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dialogues has placed its value beyond dispute. It may, however, be observed that this species of composition may be executed in two different ways, either as direct conversation, where none but the speakers appear, which is the method used by Plato; or as the recital of a conversation, where the author himself appears, and gives an account of what passed in discourse, which is the plan generally adopted by Cicero. The reader is aware, that Mrs. Marcet, in her “ Conversations on Philosophy,” has adopted the former, while Miss Edgeworth, in her
Harry and Lucy,” has preferred the latter method. In composing the present work I have followed the plan of the last-mentioned authoress. Its advantages over the more direct conversational style appear to consist in allowing occasional remarks, which come more aptly from the author than from any of the characters engaged in the dialogue.
If scientific dialogues are less popular in our times than they were in ancient days, it must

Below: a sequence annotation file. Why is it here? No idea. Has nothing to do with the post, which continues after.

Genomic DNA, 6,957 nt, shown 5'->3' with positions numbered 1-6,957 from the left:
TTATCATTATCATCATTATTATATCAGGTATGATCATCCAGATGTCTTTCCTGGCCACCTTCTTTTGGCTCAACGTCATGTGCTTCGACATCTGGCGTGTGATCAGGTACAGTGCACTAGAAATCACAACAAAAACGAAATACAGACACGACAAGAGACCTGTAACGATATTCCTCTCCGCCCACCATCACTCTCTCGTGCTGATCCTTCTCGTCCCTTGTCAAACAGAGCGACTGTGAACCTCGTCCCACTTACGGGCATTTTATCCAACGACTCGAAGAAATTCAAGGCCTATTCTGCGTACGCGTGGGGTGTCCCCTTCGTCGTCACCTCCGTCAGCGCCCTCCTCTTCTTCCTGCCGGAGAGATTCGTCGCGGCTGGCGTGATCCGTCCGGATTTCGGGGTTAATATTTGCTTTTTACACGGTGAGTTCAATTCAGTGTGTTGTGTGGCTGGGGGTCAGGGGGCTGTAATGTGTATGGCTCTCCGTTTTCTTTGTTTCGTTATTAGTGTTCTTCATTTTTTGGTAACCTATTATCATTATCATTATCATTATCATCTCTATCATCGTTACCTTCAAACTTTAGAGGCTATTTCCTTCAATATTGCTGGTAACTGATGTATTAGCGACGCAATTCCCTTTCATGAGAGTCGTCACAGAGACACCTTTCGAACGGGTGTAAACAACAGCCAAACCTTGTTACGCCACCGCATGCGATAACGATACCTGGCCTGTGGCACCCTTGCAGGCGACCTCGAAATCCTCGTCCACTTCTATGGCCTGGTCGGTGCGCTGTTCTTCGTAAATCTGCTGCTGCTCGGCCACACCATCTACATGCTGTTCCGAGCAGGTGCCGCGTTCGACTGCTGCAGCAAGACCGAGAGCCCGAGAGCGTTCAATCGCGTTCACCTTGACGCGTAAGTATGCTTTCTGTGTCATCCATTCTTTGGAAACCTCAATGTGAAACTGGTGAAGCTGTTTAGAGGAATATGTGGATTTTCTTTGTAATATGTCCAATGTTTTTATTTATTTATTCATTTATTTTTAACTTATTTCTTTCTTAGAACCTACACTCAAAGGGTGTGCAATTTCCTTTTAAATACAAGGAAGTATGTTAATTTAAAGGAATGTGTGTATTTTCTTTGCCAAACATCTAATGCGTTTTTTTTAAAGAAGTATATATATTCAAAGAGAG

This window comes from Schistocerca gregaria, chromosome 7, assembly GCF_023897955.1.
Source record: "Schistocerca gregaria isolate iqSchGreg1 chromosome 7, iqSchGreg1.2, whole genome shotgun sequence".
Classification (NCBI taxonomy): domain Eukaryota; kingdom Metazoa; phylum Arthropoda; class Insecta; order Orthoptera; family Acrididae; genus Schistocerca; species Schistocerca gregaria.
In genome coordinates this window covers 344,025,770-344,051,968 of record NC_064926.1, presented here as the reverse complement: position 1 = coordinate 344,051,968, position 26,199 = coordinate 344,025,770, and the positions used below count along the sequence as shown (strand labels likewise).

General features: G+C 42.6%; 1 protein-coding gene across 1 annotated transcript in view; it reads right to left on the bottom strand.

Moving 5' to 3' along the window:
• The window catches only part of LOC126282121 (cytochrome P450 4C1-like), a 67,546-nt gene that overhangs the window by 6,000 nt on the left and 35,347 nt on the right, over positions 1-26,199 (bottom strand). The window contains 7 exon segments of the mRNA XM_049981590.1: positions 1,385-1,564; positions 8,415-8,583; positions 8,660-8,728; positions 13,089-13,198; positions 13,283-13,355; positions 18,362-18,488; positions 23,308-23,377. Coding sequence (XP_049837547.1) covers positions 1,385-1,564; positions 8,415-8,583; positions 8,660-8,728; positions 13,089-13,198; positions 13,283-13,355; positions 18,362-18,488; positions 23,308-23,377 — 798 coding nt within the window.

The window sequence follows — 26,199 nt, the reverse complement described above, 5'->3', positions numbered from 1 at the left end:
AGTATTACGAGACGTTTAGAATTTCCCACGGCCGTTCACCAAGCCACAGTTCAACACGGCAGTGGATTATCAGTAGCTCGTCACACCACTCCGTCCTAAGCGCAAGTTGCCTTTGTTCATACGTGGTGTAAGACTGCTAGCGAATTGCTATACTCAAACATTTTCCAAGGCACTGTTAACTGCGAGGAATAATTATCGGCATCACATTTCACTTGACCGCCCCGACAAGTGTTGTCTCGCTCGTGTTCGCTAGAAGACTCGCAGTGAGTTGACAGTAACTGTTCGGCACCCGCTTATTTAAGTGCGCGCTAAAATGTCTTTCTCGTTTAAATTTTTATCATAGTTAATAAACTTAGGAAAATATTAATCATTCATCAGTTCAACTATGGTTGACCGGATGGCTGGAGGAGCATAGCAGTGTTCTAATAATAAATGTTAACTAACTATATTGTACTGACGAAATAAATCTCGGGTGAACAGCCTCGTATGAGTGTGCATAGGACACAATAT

be attributed to the frigid and insipid manner in which they have too frequently been executed; if we except the mere external forms of conversation, and that one character is made to speak, and the other to answer, they are altogether the same as if the author himself spoke throughout the whole, instead of amusing with a varied style of conversation, and with a display of consistent and well-supported characters. The introduction of a person of humour, to enliven the discourse, is sanctioned by the highest authority. Cæsar is thus introduced by Cicero, and Cynthio by Addison. In the introduction of Mr. Twaddleton, Major Snapwell, and Miss Ryland, I am well aware of the criticisms to which I have exposed myself; I have exercised my fancy with a freedom and latitude, for which, probably, there is not any precedent in a scientific work. I have even ventured so far to de. viate from the beaten track as to skirmish upon the frontiers of the Novelist, and to bring off captive some of the artillery of romance; but if, by so doing, I have enhanced the interest of my work, and furthered the accomplishment of its object, let me entreat that mere novelty may not be urged to my disparagement. If it be argued that several of my comic representations are calculated, like seasoning, to stimulate the palate of the novel reader, rather than to nourish the minds of the younger class, for whom the work was written, I may, upon such a charge, at least, plead common usage; for does not the director of a juvenile fête courteously introduce a few piquant dishes, for the entertainment of those elder personages who may attend in the character of a chaperone ? You, surely, cannot deny me the full benefit of such a precedent'; and so, Gentle Reader, I bid thee- Farewell.